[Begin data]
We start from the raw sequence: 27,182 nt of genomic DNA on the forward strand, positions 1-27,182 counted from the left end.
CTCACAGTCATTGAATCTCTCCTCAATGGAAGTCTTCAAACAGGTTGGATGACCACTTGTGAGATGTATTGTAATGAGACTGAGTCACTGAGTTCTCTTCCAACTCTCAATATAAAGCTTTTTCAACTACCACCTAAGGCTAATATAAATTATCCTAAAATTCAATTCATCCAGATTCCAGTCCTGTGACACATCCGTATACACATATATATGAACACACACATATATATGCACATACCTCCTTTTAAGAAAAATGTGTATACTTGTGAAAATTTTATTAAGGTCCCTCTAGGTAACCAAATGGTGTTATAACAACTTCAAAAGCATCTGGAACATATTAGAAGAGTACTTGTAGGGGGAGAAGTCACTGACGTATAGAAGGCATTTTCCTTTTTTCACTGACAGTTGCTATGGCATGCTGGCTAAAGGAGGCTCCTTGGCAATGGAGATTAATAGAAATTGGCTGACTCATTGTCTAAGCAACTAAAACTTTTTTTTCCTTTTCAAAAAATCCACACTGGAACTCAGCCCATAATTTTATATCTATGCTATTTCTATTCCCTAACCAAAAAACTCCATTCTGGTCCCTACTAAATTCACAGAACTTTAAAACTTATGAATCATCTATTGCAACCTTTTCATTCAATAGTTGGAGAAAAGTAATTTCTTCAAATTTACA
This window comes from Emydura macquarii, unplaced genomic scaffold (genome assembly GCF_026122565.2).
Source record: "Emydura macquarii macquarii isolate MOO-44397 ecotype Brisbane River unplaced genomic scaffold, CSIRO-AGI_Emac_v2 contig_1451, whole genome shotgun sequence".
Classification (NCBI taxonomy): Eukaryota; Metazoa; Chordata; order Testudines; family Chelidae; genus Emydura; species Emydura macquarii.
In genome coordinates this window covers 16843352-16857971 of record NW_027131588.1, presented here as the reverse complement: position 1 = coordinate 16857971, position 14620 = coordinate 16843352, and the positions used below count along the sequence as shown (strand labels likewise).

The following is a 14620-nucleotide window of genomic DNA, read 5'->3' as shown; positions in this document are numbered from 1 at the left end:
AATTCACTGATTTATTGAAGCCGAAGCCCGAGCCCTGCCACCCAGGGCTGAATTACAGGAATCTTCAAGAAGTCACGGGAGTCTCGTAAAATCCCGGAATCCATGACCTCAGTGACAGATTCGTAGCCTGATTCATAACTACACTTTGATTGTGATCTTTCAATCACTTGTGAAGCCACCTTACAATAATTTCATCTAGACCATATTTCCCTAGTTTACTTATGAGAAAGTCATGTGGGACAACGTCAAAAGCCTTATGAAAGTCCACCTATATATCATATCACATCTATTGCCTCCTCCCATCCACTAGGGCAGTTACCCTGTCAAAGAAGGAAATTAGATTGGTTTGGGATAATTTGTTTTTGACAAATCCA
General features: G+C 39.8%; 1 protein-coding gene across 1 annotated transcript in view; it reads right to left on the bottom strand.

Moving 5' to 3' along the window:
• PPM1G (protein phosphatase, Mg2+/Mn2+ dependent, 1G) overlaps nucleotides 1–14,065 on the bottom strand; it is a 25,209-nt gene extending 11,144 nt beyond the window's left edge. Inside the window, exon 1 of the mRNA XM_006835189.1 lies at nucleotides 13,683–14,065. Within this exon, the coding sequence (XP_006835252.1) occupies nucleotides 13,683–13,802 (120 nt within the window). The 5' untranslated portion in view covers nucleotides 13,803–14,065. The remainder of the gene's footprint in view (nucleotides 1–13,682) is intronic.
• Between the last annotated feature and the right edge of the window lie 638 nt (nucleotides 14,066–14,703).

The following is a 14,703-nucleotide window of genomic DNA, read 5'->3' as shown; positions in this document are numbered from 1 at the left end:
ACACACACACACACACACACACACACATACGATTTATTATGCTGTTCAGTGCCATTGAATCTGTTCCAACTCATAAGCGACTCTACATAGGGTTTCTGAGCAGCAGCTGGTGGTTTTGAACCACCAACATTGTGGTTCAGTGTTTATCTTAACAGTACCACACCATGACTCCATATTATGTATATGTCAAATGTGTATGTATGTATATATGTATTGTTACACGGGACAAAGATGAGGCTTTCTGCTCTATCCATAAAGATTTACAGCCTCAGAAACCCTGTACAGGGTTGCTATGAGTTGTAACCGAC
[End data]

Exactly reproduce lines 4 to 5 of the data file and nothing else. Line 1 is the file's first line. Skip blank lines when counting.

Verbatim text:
Source record: "Emydura macquarii macquarii isolate MOO-44397 ecotype Brisbane River unplaced genomic scaffold, CSIRO-AGI_Emac_v2 contig_1451, whole genome shotgun sequence".
Classification (NCBI taxonomy): Eukaryota; Metazoa; Chordata; order Testudines; family Chelidae; genus Emydura; species Emydura macquarii.